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HIV rapid testing: A quick prick

Rapid result test to become more widely available

The Ontario government has announced that it will fund a massive increase in the number of sites offering anonymous 60-second HIV tests in Ontario from one to 50, including adding new sites in Toronto.

Provincial health minister George Smitherman made the announcement at a press conference on Jun 22 at Toronto’s Hassle Free Clinic. The clinic — which is currently the only site in the country offering the 60-second tests known as a point-of-care test — began offering them in May 2006 as a pilot project. The rapid tests have been used on more than 5,000 people since.

“Client response has been overwhelmingly positive, with over 90 percent of patients choosing rapid testing and expressing high satisfaction with the process and the technology,” Hassle Free Clinic coordinator Jane Greer told the press conference. “This is a huge step forward in our ongoing response to HIV/AIDS in Ontario.”

The cost of maintaining the 50 sites is expected to be approximately $350,000 a year. The province currently has 24 anonymous testing sites, although only the Hassle Free offers the 60-second test. Those 24 will soon all offer the new 60-second tests, as will 26 new anonymous testing sites expected to be up and running by the fall.

At the press conference Smitherman told reporters that he has personally taken the old test, and remembers how hard it was to wait for the results.

“I’m a gay man, and I’m one of those that has experienced that gut-wrenching three-week wait,” he said. “Everybody remembers that wait, and accordingly, you can’t put a price on it.”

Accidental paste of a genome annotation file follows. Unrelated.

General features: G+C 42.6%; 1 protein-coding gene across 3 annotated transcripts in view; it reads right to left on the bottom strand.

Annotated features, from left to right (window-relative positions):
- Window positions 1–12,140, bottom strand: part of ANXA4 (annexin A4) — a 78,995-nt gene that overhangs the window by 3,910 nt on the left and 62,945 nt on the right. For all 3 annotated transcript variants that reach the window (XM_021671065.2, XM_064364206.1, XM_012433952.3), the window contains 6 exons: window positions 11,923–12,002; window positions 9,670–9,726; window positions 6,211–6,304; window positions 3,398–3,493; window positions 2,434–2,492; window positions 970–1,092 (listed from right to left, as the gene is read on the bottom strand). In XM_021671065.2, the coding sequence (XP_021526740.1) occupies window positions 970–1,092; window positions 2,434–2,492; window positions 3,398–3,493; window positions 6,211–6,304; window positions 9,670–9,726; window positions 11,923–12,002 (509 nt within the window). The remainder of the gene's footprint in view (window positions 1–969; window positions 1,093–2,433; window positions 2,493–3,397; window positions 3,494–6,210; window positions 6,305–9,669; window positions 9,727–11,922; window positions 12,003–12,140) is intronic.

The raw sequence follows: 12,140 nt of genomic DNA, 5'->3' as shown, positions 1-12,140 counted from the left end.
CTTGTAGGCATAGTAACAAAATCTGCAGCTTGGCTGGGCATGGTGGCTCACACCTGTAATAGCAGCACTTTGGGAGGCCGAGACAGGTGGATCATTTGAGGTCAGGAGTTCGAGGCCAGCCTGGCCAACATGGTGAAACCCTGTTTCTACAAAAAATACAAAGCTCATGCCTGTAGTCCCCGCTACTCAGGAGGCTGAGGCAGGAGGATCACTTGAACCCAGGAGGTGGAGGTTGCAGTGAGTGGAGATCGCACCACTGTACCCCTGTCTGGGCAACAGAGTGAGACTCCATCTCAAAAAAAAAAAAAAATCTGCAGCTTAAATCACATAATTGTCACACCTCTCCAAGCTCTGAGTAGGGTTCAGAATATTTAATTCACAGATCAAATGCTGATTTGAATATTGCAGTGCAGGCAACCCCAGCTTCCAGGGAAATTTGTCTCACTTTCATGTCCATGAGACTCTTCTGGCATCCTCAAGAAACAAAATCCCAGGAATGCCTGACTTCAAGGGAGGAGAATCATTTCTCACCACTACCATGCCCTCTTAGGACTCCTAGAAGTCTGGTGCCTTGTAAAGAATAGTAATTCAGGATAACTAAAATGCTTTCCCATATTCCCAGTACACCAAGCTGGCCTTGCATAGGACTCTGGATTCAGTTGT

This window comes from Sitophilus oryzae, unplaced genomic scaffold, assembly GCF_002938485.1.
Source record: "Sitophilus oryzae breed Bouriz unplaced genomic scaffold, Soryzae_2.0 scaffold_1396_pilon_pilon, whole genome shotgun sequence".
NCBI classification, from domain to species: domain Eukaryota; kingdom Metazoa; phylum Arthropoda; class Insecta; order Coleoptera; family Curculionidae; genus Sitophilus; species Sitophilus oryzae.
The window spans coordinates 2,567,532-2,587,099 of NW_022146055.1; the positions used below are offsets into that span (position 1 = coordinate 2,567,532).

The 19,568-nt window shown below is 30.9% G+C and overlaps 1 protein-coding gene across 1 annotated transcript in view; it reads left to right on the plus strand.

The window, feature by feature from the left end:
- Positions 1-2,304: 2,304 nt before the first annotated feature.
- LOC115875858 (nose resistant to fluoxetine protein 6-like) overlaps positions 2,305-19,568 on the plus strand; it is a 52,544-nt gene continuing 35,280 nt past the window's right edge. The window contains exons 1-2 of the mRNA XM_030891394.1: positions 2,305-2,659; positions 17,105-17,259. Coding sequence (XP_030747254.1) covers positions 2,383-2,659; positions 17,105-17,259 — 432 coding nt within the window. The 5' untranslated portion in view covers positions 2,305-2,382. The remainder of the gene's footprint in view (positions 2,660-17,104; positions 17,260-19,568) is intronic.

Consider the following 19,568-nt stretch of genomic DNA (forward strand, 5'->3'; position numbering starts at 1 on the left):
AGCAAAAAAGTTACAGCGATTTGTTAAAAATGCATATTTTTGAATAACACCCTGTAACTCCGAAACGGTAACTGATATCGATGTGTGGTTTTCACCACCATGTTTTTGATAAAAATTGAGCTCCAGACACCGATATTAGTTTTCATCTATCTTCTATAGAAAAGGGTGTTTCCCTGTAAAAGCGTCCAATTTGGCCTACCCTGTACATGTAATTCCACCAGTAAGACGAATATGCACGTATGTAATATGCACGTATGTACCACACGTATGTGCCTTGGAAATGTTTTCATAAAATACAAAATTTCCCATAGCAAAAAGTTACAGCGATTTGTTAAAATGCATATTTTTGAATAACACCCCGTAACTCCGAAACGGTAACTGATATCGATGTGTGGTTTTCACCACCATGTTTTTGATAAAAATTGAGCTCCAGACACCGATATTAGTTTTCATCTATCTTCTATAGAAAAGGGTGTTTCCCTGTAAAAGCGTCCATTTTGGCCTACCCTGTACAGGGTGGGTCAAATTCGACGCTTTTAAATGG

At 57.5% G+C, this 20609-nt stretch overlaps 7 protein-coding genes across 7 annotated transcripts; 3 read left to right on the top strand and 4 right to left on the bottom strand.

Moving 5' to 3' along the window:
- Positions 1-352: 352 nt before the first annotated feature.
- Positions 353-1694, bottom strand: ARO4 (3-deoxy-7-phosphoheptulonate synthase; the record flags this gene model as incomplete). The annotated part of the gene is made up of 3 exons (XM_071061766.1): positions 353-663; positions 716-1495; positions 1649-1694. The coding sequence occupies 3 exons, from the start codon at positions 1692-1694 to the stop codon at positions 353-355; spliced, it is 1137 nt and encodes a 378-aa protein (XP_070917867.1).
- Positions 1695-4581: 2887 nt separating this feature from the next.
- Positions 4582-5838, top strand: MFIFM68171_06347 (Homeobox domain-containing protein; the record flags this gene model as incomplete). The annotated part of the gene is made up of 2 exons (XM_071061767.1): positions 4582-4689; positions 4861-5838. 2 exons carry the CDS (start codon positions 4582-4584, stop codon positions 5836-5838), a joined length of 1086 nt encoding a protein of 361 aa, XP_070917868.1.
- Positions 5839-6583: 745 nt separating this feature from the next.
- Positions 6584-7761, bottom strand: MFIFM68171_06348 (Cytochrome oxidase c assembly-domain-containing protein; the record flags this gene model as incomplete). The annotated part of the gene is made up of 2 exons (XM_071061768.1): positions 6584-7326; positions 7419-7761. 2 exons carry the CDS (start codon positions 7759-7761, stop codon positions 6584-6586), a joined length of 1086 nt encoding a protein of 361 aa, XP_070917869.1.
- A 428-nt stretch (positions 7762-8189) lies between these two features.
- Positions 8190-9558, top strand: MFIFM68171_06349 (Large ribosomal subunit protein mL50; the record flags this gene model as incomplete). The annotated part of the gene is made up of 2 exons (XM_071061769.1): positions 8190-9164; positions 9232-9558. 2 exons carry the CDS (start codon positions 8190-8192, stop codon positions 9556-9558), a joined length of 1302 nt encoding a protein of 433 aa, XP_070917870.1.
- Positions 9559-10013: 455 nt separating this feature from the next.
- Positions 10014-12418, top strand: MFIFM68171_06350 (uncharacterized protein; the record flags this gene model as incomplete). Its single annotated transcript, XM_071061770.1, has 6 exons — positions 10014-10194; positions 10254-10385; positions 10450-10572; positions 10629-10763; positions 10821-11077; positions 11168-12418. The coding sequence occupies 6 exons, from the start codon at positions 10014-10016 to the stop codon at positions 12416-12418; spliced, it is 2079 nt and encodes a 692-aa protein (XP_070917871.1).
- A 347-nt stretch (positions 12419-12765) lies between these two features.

The entire point-of-care test process, which involves taking a drop of blood for the 60-second test, along with pre- and post-test counselling, takes about 20 minutes. A confirmation test that shows the presence of antibodies — indicating HIV infection — will require additional blood analysis from a laboratory. Ontario is the first province in Canada to offer the tests, which are as accurate as the older, more time-consuming tests.

The tests will be available at anonymous testing sites, sexually transmitted disease clinics and community health centres across the province, including new sites in northern and rural Ontario — but not through family doctors. Smitherman says that’s a deliberate choice; that being guaranteed anonymity may be the only way some people will get tested, especially in smaller communities.

“Let’s say that you are a closeted individual or a bisexual. It might be the healthcare system’s only shot at really getting it right with that individual.”

Frank McGee, the coordinator of the province’s AIDS Bureau, told the press conference that the new anonymous tests are especially aimed at those who may be HIV-positive but don’t know they’ve been infected. Federal health statistics estimate that 30 percent of people who are HIV positive are unaware of their status — a number that could include up to 15,000 Canadians.

“We understand people may fear knowing the results,” McGee says, “but getting tested will help alleviate the anxiety and will make a difference in the effectiveness of treatment.”

In Toronto there are currently seven other anonymous testing sites, in addition to the Hassle-Free Clinic. All of these sites will offer the 60-second tests beginning in the fall. The sites include Anishnawbe Health Toronto and the Bay Centre For Birth Control.

Six new anonymous testing sites offering the point-of-care tests will be opening up in Toronto, at Kensington Midwives, the Lawrence Heights Community Health Centre, the Parkdale Community Health Centre, Planned Parenthood Of Toronto, Sages Femmes Rouge Valley Midwives and Women’s Health In Women’s Hands.

There will also be seven new anonymous testing sites opening in the Ottawa area, in addition to the four currently in operation. New testing sites will also open in communities including Kenora, Keewatin, Timmins, Leamington and Chatham.

Routine testing, which includes the collection of information about a person’s identity, will still be available in the province for those who wish it. HIV testing in Ontario is only mandatory if donating blood, semen or an organ.